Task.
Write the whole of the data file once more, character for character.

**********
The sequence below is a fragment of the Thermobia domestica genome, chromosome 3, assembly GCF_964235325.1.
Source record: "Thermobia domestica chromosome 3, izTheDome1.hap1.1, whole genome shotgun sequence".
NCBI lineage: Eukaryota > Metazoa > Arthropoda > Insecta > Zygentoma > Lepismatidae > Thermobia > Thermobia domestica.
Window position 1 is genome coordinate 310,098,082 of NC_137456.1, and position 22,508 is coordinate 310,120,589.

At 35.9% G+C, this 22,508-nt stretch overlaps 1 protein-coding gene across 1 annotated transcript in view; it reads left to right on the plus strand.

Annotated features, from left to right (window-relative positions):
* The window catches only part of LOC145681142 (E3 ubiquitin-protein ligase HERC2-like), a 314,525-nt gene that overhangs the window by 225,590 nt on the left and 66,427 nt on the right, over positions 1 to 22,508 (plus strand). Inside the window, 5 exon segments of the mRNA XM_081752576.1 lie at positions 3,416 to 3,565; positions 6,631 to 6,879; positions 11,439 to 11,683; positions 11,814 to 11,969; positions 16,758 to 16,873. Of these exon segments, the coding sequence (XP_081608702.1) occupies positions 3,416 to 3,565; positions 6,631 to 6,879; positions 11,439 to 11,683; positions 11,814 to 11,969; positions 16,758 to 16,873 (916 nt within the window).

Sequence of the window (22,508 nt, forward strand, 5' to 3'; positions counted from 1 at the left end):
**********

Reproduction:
The sequence below is a fragment of the Thermobia domestica genome, chromosome 3, assembly GCF_964235325.1.
Source record: "Thermobia domestica chromosome 3, izTheDome1.hap1.1, whole genome shotgun sequence".
NCBI lineage: Eukaryota > Metazoa > Arthropoda > Insecta > Zygentoma > Lepismatidae > Thermobia > Thermobia domestica.
Window position 1 is genome coordinate 310,098,082 of NC_137456.1, and position 22,508 is coordinate 310,120,589.

At 35.9% G+C, this 22,508-nt stretch overlaps 1 protein-coding gene across 1 annotated transcript in view; it reads left to right on the plus strand.

Annotated features, from left to right (window-relative positions):
* The window catches only part of LOC145681142 (E3 ubiquitin-protein ligase HERC2-like), a 314,525-nt gene that overhangs the window by 225,590 nt on the left and 66,427 nt on the right, over positions 1 to 22,508 (plus strand). Inside the window, 5 exon segments of the mRNA XM_081752576.1 lie at positions 3,416 to 3,565; positions 6,631 to 6,879; positions 11,439 to 11,683; positions 11,814 to 11,969; positions 16,758 to 16,873. Of these exon segments, the coding sequence (XP_081608702.1) occupies positions 3,416 to 3,565; positions 6,631 to 6,879; positions 11,439 to 11,683; positions 11,814 to 11,969; positions 16,758 to 16,873 (916 nt within the window).

Sequence of the window (22,508 nt, forward strand, 5' to 3'; positions counted from 1 at the left end):